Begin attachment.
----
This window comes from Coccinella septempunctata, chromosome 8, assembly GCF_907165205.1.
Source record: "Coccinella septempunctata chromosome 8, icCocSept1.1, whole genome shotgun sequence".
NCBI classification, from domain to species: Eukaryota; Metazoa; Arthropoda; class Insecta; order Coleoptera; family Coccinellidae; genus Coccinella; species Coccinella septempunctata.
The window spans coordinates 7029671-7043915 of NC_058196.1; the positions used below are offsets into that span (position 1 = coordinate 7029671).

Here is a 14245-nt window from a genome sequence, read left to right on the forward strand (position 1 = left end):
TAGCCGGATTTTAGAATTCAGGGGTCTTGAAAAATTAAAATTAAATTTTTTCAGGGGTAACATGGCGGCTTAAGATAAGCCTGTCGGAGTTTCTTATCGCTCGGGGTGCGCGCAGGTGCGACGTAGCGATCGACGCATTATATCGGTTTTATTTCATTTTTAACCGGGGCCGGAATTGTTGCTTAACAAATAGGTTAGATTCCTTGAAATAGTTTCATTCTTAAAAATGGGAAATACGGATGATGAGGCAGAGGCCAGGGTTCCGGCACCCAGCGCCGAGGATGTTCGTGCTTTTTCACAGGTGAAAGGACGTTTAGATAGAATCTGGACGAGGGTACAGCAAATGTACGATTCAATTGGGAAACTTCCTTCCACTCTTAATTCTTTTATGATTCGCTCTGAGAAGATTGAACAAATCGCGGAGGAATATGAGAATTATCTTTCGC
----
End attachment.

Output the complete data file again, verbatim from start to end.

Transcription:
This window comes from Coccinella septempunctata, chromosome 8, assembly GCF_907165205.1.
Source record: "Coccinella septempunctata chromosome 8, icCocSept1.1, whole genome shotgun sequence".
NCBI classification, from domain to species: Eukaryota; Metazoa; Arthropoda; class Insecta; order Coleoptera; family Coccinellidae; genus Coccinella; species Coccinella septempunctata.
The window spans coordinates 7029671-7043915 of NC_058196.1; the positions used below are offsets into that span (position 1 = coordinate 7029671).

Here is a 14245-nt window from a genome sequence, read left to right on the forward strand (position 1 = left end):
TAGCCGGATTTTAGAATTCAGGGGTCTTGAAAAATTAAAATTAAATTTTTTCAGGGGTAACATGGCGGCTTAAGATAAGCCTGTCGGAGTTTCTTATCGCTCGGGGTGCGCGCAGGTGCGACGTAGCGATCGACGCATTATATCGGTTTTATTTCATTTTTAACCGGGGCCGGAATTGTTGCTTAACAAATAGGTTAGATTCCTTGAAATAGTTTCATTCTTAAAAATGGGAAATACGGATGATGAGGCAGAGGCCAGGGTTCCGGCACCCAGCGCCGAGGATGTTCGTGCTTTTTCACAGGTGAAAGGACGTTTAGATAGAATCTGGACGAGGGTACAGCAAATGTACGATTCAATTGGGAAACTTCCTTCCACTCTTAATTCTTTTATGATTCGCTCTGAGAAGATTGAACAAATCGCGGAGGAATATGAGAATTATCTTTCGC